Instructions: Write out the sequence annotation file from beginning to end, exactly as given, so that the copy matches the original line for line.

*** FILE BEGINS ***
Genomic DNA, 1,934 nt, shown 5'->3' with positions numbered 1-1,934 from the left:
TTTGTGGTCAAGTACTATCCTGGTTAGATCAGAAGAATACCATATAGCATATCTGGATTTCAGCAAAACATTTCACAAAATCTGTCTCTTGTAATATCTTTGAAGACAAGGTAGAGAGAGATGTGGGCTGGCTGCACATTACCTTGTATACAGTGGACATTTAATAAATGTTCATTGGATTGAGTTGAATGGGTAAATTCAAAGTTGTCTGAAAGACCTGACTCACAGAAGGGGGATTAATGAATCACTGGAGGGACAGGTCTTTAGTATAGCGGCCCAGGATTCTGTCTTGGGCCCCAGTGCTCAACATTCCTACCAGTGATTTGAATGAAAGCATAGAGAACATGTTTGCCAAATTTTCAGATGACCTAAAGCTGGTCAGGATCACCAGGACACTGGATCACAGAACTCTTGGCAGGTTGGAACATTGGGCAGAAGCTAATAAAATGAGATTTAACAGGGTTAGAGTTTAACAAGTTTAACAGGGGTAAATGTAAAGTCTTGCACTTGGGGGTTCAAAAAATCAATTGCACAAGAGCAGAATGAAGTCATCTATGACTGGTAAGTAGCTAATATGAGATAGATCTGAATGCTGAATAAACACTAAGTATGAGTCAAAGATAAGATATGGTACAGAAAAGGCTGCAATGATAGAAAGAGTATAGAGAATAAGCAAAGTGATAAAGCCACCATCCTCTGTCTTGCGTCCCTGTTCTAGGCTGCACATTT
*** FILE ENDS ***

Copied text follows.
Genomic DNA, 1,934 nt, shown 5'->3' with positions numbered 1-1,934 from the left:
TTTGTGGTCAAGTACTATCCTGGTTAGATCAGAAGAATACCATATAGCATATCTGGATTTCAGCAAAACATTTCACAAAATCTGTCTCTTGTAATATCTTTGAAGACAAGGTAGAGAGAGATGTGGGCTGGCTGCACATTACCTTGTATACAGTGGACATTTAATAAATGTTCATTGGATTGAGTTGAATGGGTAAATTCAAAGTTGTCTGAAAGACCTGACTCACAGAAGGGGGATTAATGAATCACTGGAGGGACAGGTCTTTAGTATAGCGGCCCAGGATTCTGTCTTGGGCCCCAGTGCTCAACATTCCTACCAGTGATTTGAATGAAAGCATAGAGAACATGTTTGCCAAATTTTCAGATGACCTAAAGCTGGTCAGGATCACCAGGACACTGGATCACAGAACTCTTGGCAGGTTGGAACATTGGGCAGAAGCTAATAAAATGAGATTTAACAGGGTTAGAGTTTAACAAGTTTAACAGGGGTAAATGTAAAGTCTTGCACTTGGGGGTTCAAAAAATCAATTGCACAAGAGCAGAATGAAGTCATCTATGACTGGTAAGTAGCTAATATGAGATAGATCTGAATGCTGAATAAACACTAAGTATGAGTCAAAGATAAGATATGGTACAGAAAAGGCTGCAATGATAGAAAGAGTATAGAGAATAAGCAAAGTGATAAAGCCACCATCCTCTGTCTTGCGTCCCTGTTCTAGGCTGCACATTT